The Burundi Ultimatum

The African Union Tests Its Right to Intervene

A protester sets up a barricade during a protest against Burundi President Pierre Nkurunziza and his bid for a third term in Bujumbura, Burundi, May 22, 2015. Goran Tomasevic / Reuters

After rebel forces in Burundi coordinated a round of attacks on military facilities in Bujumbura on December 11, the government began rounding up suspected militants the following day and killing them execution-style on the streets. Dozens died, many of them civilians. The African Union’s Peace and Security Council held an emergency meeting several days later and emerged with an ultimatum for Burundian President Pierre Nkurunziza: accept a 5,000-strong peacekeeping force or face more sanctions or even a forcible military intervention. He had 96 hours to decide.

The African Union was one of the guarantors of the 2000 Arusha Accords, a peace agreement that helped settle the country’s decades-long civil war. As such, the union faced a legal, political, and moral responsibility to intervene in Burundi after Nkurunziza decided to run for a third term as president, a move that dramatically raised the risk of returning the country to armed conflict. When Nkurunziza announced his candidacy in late April, breaching the two-term limit set forth by the accords, the country erupted in protest; demonstrators died in clashes with authorities and a rebel group attempted to overthrow Nkurunziza in May. But the violence in December surpassed those events, by far.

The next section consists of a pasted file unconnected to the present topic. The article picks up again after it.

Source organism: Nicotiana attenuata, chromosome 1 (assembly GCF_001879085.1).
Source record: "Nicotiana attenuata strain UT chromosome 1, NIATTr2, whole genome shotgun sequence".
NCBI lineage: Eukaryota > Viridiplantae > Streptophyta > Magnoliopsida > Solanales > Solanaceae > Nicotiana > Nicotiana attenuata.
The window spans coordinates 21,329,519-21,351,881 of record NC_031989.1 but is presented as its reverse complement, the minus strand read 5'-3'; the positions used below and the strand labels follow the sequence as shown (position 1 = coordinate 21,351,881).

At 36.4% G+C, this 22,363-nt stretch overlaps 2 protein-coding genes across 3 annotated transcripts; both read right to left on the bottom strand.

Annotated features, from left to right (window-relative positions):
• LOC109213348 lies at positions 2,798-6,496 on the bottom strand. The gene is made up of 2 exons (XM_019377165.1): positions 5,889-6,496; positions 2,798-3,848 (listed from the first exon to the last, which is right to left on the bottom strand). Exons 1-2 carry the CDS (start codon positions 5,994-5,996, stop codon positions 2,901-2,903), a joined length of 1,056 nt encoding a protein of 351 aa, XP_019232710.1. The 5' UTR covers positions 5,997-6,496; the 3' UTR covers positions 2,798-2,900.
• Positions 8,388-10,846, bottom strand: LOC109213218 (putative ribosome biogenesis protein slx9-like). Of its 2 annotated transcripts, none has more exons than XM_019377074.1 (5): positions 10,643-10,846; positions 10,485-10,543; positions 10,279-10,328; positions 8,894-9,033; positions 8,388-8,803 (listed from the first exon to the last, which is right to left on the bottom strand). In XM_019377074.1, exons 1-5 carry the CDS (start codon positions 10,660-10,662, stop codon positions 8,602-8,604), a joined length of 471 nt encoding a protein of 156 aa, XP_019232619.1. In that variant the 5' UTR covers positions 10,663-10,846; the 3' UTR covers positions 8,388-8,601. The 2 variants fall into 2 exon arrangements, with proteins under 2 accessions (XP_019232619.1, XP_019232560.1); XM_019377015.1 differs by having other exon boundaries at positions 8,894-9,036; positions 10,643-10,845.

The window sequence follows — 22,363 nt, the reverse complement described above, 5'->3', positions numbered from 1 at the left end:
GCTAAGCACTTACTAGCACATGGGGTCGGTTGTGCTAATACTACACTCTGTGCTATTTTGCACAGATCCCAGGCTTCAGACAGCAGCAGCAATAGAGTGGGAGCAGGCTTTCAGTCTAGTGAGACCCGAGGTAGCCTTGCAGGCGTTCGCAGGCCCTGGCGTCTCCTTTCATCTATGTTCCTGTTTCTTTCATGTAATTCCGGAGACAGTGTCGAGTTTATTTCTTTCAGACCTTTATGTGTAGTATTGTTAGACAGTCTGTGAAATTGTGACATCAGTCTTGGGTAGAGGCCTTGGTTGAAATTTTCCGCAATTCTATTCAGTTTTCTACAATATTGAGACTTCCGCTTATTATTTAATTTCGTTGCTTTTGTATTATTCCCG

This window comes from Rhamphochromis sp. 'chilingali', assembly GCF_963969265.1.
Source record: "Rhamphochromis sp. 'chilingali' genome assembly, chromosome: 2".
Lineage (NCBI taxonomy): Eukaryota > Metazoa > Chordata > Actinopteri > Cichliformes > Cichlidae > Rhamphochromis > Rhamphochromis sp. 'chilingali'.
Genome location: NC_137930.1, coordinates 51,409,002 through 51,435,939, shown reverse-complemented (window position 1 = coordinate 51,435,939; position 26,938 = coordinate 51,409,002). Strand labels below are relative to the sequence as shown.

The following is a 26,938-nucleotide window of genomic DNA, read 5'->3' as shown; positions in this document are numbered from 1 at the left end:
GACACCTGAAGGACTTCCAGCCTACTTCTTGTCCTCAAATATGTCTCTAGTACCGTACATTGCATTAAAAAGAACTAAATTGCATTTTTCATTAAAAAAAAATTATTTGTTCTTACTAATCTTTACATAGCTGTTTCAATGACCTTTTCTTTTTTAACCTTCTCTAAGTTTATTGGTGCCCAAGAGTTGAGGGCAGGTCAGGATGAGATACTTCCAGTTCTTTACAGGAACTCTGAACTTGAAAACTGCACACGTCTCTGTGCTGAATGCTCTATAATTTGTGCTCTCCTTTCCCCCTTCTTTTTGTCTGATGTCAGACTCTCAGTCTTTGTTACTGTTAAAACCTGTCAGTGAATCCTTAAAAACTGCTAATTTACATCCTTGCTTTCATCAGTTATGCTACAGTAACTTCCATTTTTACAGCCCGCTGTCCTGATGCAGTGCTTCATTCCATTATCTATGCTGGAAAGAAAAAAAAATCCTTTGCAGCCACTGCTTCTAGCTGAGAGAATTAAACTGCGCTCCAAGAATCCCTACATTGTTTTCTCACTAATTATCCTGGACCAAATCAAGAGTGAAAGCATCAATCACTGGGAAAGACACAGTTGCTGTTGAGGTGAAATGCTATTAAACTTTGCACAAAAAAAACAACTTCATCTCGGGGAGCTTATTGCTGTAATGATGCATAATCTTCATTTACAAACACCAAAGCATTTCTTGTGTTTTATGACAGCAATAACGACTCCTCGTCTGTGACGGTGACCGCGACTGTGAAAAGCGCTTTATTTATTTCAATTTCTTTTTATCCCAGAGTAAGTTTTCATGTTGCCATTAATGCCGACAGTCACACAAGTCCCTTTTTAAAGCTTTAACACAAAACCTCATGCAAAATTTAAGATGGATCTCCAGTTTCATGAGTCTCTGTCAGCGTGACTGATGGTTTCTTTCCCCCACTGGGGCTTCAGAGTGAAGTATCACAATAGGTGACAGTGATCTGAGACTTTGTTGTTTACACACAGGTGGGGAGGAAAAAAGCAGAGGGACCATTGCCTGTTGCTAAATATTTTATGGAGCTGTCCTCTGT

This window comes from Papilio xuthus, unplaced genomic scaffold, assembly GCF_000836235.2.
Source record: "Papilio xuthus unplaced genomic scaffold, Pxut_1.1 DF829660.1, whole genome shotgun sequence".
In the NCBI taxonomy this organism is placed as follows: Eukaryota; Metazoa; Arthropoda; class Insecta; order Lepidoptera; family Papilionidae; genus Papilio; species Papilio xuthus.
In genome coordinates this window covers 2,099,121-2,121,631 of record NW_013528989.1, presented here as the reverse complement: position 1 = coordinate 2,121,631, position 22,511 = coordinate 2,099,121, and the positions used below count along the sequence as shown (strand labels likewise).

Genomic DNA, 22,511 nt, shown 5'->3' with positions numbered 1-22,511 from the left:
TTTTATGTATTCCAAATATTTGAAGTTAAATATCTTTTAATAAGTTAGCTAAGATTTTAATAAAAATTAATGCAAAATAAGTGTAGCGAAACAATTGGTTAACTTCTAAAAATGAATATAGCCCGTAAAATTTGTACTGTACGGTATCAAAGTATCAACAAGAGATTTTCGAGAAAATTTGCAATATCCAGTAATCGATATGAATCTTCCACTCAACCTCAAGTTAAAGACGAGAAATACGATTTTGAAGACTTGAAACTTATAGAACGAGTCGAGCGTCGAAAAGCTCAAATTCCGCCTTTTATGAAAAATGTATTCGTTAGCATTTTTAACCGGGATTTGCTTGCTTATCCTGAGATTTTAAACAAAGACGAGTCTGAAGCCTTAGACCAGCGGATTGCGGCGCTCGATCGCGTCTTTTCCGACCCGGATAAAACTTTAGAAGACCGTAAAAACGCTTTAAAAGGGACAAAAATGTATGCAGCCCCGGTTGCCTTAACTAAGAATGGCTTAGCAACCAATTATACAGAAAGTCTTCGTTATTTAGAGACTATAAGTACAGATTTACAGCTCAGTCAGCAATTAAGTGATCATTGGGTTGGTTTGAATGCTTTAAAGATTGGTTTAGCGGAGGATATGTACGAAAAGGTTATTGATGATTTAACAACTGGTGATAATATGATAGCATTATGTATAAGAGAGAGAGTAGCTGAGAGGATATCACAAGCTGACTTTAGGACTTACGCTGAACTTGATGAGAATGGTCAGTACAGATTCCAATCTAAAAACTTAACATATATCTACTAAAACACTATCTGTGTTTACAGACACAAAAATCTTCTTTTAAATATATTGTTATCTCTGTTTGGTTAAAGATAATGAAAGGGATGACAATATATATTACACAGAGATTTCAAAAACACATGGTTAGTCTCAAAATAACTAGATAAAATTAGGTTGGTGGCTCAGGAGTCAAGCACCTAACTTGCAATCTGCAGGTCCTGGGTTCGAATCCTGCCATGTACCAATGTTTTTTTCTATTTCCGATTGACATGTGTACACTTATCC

The African Union’s ultimatum, issued through a communiqué from its Peace and Security Council on December 17, comes after many previous attempts to resolve Burundi’s political crisis. The union’s earlier attempts failed, however, even though it has used nearly its full arsenal of conflict resolution tools. Even before the violence first erupted, the union had flagged Burundi and monitored it through its early warning system. Before the 2015 election, the African Union Commission spent a year trying to persuade Nkurunziza not to stand for a third term. This included dispatching a high-level mission on March 27, led by Commission Chairperson Nkosazana Dlamini-Zuma, and engaging its Panel of the Wise, a group of eminent African elders, in its preventive efforts.

After the attempted coup in May, the African Union’s Peace and Security Council authorized

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